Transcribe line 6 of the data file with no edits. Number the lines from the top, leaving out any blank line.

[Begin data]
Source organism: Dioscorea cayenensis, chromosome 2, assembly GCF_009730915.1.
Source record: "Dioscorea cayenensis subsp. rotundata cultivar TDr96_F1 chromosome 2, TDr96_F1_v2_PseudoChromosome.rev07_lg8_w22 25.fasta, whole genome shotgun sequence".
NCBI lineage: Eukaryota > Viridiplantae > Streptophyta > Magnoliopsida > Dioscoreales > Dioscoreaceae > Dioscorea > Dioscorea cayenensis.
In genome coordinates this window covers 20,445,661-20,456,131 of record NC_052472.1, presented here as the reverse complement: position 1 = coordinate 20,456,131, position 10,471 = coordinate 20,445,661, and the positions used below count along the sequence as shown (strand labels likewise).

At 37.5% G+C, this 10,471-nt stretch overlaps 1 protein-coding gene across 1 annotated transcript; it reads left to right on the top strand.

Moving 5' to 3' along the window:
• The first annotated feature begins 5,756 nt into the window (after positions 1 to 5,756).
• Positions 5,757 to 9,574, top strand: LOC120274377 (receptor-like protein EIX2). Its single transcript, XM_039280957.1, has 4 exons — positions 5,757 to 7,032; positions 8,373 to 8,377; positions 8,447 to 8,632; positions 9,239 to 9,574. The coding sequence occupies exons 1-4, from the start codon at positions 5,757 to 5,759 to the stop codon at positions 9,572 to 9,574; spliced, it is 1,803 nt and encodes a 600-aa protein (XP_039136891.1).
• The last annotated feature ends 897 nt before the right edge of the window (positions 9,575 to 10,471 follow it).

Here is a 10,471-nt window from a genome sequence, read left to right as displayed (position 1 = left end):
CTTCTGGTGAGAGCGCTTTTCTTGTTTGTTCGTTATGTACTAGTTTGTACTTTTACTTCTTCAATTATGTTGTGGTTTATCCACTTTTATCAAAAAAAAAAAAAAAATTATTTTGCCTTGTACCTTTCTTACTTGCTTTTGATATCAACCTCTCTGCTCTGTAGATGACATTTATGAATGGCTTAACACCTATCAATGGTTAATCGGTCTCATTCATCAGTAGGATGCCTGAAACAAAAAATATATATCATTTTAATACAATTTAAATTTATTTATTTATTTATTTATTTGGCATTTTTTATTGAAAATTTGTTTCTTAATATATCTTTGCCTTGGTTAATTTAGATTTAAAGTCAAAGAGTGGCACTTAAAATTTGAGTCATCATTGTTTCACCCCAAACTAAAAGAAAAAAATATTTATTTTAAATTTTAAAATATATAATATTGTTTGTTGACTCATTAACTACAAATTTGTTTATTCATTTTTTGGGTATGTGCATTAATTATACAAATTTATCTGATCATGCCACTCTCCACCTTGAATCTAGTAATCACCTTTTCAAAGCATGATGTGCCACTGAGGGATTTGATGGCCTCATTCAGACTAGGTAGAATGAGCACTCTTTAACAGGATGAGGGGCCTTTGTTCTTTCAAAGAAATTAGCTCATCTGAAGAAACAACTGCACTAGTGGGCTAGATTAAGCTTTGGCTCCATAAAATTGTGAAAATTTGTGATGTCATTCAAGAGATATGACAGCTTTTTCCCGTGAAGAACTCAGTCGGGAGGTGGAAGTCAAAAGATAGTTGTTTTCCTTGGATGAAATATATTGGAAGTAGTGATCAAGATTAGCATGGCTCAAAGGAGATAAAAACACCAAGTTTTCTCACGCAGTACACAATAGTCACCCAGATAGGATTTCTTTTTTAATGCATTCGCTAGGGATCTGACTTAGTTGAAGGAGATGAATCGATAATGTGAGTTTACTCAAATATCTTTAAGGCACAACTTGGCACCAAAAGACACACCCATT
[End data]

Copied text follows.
Moving 5' to 3' along the window: